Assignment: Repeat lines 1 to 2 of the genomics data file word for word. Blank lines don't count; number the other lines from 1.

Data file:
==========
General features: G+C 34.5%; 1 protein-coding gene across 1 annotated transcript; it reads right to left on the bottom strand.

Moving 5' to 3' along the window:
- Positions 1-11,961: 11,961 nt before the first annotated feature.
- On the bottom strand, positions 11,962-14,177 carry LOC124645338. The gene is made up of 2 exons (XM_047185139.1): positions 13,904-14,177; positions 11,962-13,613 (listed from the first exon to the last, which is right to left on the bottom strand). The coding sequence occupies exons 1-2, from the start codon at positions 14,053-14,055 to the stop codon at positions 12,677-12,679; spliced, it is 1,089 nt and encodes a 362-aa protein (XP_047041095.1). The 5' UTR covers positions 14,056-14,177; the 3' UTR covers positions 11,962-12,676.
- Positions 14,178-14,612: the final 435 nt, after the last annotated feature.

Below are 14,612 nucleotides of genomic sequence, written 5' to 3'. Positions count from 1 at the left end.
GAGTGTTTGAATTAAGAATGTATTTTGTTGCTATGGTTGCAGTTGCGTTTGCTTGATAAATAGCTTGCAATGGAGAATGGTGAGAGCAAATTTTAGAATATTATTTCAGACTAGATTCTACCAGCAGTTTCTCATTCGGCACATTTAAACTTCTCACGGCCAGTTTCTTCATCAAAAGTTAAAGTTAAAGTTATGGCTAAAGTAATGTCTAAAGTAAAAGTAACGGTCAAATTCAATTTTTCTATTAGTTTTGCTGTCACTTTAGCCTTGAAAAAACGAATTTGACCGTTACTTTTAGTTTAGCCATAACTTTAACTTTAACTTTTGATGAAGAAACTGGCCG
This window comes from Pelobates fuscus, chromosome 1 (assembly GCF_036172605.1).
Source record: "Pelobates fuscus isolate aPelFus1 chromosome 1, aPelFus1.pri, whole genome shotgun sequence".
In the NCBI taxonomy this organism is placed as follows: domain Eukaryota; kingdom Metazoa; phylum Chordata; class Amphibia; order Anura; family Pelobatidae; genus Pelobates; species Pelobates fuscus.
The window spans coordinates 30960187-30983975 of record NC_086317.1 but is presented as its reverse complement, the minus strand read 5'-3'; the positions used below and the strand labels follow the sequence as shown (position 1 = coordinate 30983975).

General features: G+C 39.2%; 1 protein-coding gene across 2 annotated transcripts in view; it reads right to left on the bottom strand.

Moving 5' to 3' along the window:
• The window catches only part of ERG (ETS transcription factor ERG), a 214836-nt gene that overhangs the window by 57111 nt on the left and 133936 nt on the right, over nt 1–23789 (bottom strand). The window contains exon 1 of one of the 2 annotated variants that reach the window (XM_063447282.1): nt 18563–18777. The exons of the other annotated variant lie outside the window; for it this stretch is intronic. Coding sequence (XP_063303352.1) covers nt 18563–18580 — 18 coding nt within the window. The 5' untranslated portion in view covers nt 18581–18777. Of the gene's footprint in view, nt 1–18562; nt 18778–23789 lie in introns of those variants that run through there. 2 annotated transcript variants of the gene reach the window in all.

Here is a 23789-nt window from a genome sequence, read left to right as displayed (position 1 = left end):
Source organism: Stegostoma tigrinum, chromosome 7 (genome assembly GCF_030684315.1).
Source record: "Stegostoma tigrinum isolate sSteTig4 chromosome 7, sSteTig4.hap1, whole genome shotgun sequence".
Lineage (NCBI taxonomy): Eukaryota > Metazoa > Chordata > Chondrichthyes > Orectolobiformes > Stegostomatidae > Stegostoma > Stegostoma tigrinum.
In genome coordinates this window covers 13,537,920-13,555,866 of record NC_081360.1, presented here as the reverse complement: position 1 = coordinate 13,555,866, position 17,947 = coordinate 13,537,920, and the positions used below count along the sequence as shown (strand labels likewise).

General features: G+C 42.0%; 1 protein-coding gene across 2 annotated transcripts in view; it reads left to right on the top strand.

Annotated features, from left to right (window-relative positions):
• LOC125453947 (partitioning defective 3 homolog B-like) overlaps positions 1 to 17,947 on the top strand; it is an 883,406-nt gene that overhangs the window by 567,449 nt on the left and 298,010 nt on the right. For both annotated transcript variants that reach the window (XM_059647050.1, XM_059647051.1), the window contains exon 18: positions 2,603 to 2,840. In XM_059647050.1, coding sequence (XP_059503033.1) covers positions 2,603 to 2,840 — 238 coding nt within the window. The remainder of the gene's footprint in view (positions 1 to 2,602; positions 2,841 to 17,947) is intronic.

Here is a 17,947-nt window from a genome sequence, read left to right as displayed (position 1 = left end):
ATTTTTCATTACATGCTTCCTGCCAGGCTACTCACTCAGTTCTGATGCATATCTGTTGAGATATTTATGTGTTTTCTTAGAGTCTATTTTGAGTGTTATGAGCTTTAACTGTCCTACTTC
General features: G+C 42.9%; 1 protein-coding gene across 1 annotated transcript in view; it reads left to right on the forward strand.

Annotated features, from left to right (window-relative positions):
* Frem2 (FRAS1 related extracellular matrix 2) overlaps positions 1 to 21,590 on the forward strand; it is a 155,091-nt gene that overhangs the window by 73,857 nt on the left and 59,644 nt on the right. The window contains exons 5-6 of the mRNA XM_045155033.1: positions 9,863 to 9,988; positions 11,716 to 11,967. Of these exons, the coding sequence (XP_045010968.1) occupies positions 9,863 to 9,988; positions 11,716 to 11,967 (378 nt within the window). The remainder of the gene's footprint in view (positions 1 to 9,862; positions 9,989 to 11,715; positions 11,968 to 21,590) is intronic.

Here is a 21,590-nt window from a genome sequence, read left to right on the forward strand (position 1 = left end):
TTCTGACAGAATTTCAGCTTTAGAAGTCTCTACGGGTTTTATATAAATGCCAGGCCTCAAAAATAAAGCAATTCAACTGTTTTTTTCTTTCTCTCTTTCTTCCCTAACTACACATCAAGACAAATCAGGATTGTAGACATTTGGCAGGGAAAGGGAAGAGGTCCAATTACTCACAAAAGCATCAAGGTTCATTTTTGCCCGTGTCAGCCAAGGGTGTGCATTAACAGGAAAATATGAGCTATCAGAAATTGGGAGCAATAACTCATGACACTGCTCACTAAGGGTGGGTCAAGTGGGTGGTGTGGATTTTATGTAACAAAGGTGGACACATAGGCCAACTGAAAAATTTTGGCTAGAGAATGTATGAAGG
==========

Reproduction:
General features: G+C 34.5%; 1 protein-coding gene across 1 annotated transcript; it reads right to left on the bottom strand.

Moving 5' to 3' along the window: